Firstly, chip design and custom manufacturing requires specialized expertise and years of preparation. With that in mind, we’re already building up in-house expertise for specification, design, architecture, semiconductor development, testing and analysis. We’re also planning to establish a new semiconductor competence center. Ultimately, our goal is to co-create and design automotive chips of the future on an equal footing with semiconductor manufacturers.

Secondly, we’re aiming for long-term partnerships with the semiconductor industry. In doing so, CARIAD, and therefore the Volkswagen Group, will become part of the semiconductor value chain. We’ve already taken a first step in this direction with the recent announcement of the cooperation with Qualcomm – our first direct contact with a semiconductor manufacturer. A crucial part of these partnerships is the mutual transfer of knowledge. As an automotive company, we have special requirements for chips with regard to safety, quality and robustness. For example, chips must be able to last more than 100,000 hours in the car, and control units must always be on – in extreme cases, for 15 years. By working in close collaboration with our partners, we can ensure that these requirements are communicated and satisfied.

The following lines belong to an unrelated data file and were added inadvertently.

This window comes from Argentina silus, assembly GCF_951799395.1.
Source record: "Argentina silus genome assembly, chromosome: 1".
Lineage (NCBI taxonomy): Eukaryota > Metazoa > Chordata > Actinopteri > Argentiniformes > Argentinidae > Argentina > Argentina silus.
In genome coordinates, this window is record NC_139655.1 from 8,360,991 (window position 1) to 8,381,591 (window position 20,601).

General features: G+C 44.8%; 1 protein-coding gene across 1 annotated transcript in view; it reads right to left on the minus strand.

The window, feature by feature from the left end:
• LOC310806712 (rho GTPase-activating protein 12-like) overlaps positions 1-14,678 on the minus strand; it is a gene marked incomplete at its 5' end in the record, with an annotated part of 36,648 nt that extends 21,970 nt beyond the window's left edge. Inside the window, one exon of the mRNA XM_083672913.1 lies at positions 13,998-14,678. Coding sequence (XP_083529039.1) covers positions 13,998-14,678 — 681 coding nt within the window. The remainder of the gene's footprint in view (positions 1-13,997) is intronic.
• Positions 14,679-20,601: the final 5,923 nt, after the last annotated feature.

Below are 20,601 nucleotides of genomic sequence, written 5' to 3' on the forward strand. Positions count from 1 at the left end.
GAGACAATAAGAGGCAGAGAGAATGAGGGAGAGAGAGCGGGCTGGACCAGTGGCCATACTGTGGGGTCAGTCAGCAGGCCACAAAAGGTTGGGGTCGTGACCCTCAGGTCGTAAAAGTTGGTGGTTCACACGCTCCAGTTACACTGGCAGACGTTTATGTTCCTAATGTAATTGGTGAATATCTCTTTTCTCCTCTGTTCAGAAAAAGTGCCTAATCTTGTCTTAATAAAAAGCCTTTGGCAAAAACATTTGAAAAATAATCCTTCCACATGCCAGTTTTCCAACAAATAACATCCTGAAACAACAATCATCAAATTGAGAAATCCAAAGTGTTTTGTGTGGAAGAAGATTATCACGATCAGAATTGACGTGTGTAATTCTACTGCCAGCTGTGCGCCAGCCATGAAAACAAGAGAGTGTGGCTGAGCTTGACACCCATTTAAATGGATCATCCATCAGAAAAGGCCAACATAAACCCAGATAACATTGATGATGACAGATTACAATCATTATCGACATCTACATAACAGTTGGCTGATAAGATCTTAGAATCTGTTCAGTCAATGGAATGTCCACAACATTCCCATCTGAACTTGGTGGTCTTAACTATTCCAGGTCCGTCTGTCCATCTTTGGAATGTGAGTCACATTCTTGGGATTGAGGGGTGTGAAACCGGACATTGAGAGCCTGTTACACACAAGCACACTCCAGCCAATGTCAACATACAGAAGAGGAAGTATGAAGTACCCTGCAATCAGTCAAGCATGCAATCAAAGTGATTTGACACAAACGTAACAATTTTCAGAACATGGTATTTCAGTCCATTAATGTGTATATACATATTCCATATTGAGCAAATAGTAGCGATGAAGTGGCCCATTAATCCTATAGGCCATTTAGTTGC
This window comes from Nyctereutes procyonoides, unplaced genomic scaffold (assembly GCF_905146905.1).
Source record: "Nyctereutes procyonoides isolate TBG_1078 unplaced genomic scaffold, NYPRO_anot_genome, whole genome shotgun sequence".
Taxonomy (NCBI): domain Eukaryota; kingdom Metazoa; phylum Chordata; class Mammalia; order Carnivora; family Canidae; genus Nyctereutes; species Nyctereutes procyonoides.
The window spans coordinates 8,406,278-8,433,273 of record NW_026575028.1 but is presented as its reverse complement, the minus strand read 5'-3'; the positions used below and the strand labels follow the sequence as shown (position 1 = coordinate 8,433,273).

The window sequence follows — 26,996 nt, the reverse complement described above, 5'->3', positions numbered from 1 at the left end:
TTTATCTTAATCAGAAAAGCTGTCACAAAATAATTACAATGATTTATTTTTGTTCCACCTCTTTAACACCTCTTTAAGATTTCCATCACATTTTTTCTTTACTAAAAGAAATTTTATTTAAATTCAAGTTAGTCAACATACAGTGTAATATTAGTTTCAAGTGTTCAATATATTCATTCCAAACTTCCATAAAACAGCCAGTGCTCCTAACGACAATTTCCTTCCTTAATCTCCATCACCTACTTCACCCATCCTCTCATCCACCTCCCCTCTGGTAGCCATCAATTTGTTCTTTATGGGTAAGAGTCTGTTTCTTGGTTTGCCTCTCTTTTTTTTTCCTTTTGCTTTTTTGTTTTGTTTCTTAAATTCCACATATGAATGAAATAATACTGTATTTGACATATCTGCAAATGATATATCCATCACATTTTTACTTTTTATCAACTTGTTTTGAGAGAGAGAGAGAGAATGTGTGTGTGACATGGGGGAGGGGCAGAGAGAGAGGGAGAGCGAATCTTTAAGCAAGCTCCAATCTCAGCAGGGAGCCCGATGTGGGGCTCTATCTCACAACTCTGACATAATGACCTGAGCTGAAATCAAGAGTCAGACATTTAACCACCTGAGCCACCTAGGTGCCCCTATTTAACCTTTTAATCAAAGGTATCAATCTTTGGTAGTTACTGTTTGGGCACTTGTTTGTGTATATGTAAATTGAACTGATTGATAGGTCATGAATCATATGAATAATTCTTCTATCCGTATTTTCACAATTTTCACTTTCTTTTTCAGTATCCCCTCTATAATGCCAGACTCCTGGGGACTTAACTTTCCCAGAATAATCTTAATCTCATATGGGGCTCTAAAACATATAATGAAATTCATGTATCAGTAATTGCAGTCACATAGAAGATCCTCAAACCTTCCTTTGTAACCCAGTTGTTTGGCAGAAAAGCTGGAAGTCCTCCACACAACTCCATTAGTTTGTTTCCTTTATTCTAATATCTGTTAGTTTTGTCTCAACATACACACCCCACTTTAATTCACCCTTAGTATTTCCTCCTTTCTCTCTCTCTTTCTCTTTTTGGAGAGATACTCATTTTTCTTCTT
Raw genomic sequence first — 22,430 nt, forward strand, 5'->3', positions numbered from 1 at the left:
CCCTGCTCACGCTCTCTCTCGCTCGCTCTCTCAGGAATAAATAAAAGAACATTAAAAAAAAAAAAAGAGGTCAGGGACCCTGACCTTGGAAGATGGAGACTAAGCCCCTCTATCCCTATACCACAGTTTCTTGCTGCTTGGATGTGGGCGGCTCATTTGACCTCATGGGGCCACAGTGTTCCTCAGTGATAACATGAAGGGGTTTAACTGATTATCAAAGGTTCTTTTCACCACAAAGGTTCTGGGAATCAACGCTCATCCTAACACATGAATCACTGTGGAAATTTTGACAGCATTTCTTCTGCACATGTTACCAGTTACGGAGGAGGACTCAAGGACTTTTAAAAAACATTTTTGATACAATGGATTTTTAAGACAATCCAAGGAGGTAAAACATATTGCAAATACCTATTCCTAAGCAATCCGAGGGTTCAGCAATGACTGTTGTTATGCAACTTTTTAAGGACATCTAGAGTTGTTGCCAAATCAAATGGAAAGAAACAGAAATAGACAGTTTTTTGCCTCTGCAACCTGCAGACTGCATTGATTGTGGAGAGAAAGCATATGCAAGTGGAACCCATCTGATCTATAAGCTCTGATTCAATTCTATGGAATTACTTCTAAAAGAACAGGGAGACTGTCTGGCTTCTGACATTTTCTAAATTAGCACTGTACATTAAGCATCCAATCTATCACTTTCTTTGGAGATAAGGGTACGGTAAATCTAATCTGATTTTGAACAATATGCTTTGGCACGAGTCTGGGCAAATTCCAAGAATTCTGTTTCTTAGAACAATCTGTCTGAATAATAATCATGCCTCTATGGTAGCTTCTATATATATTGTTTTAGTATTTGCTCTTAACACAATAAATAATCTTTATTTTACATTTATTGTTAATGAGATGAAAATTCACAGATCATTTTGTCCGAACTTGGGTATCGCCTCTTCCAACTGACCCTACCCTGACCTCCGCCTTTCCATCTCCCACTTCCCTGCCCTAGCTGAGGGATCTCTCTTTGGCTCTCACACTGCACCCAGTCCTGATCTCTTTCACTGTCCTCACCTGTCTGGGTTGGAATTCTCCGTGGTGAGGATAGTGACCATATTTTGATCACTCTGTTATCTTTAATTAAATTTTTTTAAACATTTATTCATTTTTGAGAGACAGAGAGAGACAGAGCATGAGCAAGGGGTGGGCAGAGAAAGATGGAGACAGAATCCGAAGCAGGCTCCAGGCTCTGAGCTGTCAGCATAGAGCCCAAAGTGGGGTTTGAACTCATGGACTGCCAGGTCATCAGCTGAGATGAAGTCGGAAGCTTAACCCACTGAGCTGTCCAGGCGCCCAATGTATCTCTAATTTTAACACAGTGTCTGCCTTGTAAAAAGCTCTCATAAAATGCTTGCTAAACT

A third aspect focuses on standardization in the area of low computing. Our goal here is to specify microcontrollers and chip product families for specific ECUs and use the same devices or product families within one car where possible. The advantages of this are better communication between ECUs, fewer variants of microcontrollers and better controllability of the technology. Bundling volumes of semiconductors also means greater cost-effectiveness.

Finally, we promote co-design in the area of high performance. In the medium to long term, we aim to have the high-performance computers in our vehicles designed according to our own requirements. This will allow us to offer the best performance for our customers of all Volkswagen Group brands.

What does the future of our electronics architecture look like?

CARIAD’s future electronics architecture will see a drastic reduction in the number of control units in the vehicle, as well as a greater centralization of the components.

Vehicles currently on the market today contain about 20-25 ECUs. These are used, for example, for seat and door control units, ventilation flap controls, the infotainment system and ADAS.

In the next step, we’ll already significantly reduce the number of ECUs, though the architecture will still be decentralized with domain controllers for areas like the powertrain, automated driving functions, infotainment, gateway and body.

Looking further into the future, we’ll consolidate individual ECUs into larger units, with a zone architecture based on microcontrollers in the smallest expansion stage. In addition, a new high-performance computer will control the infotainment system and automated driving.

With this focus on simplification, standardization and centralization, CARIAD will build a single, uniform electronics architecture, featuring tailor-made semiconductors, for the entire Volkswagen Group. With this strong foundation for the software solutions that we’re developing for all brands, we’ll be able to meet – and even exceed – consumers’ demands of automotive technology.

Klaus Hofmockel

Klaus Hofmockel

Senior Vice President of Hardware Development